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Early coordinated rehabilitation in acute phase after hip fracture - a model for increased patient participation

Artikel i vetenskaplig tidskrift
Författare Gillian Asplin
Gunnel Carlsson
Lena Zidén
Gunilla Kjellby-Wendt
Publicerad i Bmc Geriatrics
Volym 17
Nummer/häfte 240
ISSN 1471-2318
Publiceringsår 2017
Publicerad vid Institutionen för neurovetenskap och fysiologi
Språk en
Länkar doi.org/10.1186/s12877-017-0640-z
Ämnesord Hip fracture, Adl, Patient participation, Functional balance, Physical performance, dwelling older-adults, physical performance battery, berg balance scale, elderly-patients, basic mobility, community, people, care, metaanalysis, responsiveness
Ämneskategorier Sjukgymnastik, Geriatrik

Sammanfattning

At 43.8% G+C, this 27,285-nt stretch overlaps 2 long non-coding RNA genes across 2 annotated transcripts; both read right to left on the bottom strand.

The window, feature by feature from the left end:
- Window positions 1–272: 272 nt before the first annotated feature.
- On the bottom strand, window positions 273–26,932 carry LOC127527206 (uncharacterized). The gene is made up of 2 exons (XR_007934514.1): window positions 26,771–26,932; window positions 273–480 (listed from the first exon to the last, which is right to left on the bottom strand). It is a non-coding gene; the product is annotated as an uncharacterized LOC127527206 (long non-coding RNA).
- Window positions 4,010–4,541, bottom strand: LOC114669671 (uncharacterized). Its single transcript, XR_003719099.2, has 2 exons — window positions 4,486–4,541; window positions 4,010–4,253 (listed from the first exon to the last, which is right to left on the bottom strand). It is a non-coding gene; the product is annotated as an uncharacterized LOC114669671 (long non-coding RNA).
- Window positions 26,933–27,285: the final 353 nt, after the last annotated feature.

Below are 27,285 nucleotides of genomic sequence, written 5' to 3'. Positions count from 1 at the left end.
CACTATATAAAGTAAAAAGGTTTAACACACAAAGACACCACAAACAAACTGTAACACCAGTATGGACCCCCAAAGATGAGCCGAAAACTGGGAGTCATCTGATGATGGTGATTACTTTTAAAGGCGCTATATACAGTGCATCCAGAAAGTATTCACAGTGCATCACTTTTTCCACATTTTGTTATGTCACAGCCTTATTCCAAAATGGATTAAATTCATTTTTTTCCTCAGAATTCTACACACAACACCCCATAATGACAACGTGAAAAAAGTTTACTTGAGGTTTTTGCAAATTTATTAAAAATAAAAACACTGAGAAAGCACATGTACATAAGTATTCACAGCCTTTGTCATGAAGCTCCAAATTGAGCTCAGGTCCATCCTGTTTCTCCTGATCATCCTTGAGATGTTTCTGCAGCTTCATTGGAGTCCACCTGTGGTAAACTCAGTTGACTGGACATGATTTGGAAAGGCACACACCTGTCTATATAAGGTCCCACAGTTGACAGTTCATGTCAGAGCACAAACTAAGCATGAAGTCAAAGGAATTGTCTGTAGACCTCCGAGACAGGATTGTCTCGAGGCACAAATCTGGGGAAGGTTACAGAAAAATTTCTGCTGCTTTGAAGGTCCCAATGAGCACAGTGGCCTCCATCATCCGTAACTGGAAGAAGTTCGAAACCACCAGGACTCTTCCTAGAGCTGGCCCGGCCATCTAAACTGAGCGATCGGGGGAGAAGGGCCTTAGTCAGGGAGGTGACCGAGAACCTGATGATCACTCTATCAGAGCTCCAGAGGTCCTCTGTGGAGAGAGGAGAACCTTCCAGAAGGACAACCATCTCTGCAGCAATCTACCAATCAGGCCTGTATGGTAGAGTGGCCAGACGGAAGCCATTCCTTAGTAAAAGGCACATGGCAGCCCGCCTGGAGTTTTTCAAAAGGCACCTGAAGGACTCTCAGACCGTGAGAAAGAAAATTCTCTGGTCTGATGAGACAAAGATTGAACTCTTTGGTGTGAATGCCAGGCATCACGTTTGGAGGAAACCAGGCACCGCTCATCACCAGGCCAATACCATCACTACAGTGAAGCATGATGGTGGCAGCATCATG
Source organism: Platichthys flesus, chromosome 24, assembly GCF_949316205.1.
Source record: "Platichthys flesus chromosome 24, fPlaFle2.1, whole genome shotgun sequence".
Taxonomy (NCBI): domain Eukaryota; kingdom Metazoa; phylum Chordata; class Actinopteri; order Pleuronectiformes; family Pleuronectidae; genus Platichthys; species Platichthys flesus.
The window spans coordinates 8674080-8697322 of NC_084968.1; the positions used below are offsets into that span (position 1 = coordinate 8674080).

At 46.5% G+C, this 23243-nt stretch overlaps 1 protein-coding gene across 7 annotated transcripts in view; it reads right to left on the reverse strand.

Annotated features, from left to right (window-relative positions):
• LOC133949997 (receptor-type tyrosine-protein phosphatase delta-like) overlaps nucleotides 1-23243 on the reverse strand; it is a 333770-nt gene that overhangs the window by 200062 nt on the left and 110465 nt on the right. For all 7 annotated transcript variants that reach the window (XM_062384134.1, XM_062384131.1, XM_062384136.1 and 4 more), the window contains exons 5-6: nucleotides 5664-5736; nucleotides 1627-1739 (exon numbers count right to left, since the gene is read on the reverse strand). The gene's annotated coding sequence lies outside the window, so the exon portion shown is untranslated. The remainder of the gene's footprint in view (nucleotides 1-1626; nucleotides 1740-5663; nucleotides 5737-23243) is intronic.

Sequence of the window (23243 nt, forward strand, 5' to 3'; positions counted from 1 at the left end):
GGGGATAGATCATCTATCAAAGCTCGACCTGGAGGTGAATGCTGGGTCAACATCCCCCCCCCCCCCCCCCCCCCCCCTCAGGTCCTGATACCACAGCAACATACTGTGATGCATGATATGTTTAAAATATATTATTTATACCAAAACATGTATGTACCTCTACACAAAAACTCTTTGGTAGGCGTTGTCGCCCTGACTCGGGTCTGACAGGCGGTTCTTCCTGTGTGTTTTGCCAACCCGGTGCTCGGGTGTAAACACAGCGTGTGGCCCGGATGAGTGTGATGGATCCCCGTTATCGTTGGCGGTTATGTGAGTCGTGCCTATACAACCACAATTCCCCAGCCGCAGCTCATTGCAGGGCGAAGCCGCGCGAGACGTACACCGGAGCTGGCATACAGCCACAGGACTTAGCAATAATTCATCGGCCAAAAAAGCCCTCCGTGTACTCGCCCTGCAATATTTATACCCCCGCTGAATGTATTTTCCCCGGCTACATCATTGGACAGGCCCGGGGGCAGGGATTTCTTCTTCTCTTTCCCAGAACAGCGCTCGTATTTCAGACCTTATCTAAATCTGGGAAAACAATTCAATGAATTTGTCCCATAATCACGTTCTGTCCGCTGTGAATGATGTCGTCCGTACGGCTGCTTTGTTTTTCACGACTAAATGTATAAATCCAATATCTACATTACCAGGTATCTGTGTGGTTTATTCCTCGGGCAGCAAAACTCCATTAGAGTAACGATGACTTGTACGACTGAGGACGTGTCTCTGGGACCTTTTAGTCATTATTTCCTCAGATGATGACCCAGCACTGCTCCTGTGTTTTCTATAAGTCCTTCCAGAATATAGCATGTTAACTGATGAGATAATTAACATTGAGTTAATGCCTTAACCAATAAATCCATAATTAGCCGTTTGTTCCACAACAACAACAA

Background: Studies have shown that patients with hip fracture treated in a Comprehensive Geriatric Care (CGC) unit report better results in comparison to orthopaedic care. Furthermore, involving patients in their healthcare by encouraging patient participation can result in better quality of care and improved outcomes. To our knowledge no study has been performed comparing rehabilitation programmes within a CGC unit during the acute phase after hip fracture with focus on improving patients' perceived participation and subsequent effect on patients' function. Methods: A prospective, controlled, intervention performed in a CGC unit and compared with standard care. A total of 126 patients with hip fracture were recruited who were prior to fracture; community dwelling, mobile indoors and independent in personal care. Intervention Group (IG): 63 patients, mean age 82.0 years and Control Group (CG): 63 patients mean age 80.5 years. Intervention: coordinated rehabilitation programme with early onset of patient participation and intensified occupational therapy and physiotherapy after hip fracture surgery. The primary outcome measure was self-reported patient participation at discharge. Secondary outcome measures were: TLS-BasicADL; Bergs Balance Scale (BBS); Falls Efficacy Scale FES(S); Short Physical Performance Battery (SPPB) and Timed Up and Go (TUG) at discharge and 1 month and ADL staircase for instrumental ADL at 1 month. Results: At discharge a statistically significant greater number of patients in the IG reported higher levels of participation (p < 0.05) and independence in lower body hygiene (p < 0.05) and dressing (p < 0.001). There were however no statistically significant differences at discharge and 1 month between groups in functional balance and confidence, performance measures or risk for falls. Conclusion: This model of OT and PT coordinated inpatient rehabilitation had a positive effect on patients' perceived participation in their rehabilitation and ADL at discharge but did not appear to affect level of recovery or risk for future falls at 1 month. A large proportion of patients remained at risk for future falls at 1 month in both groups highlighting the need for continued rehabilitation after discharge.

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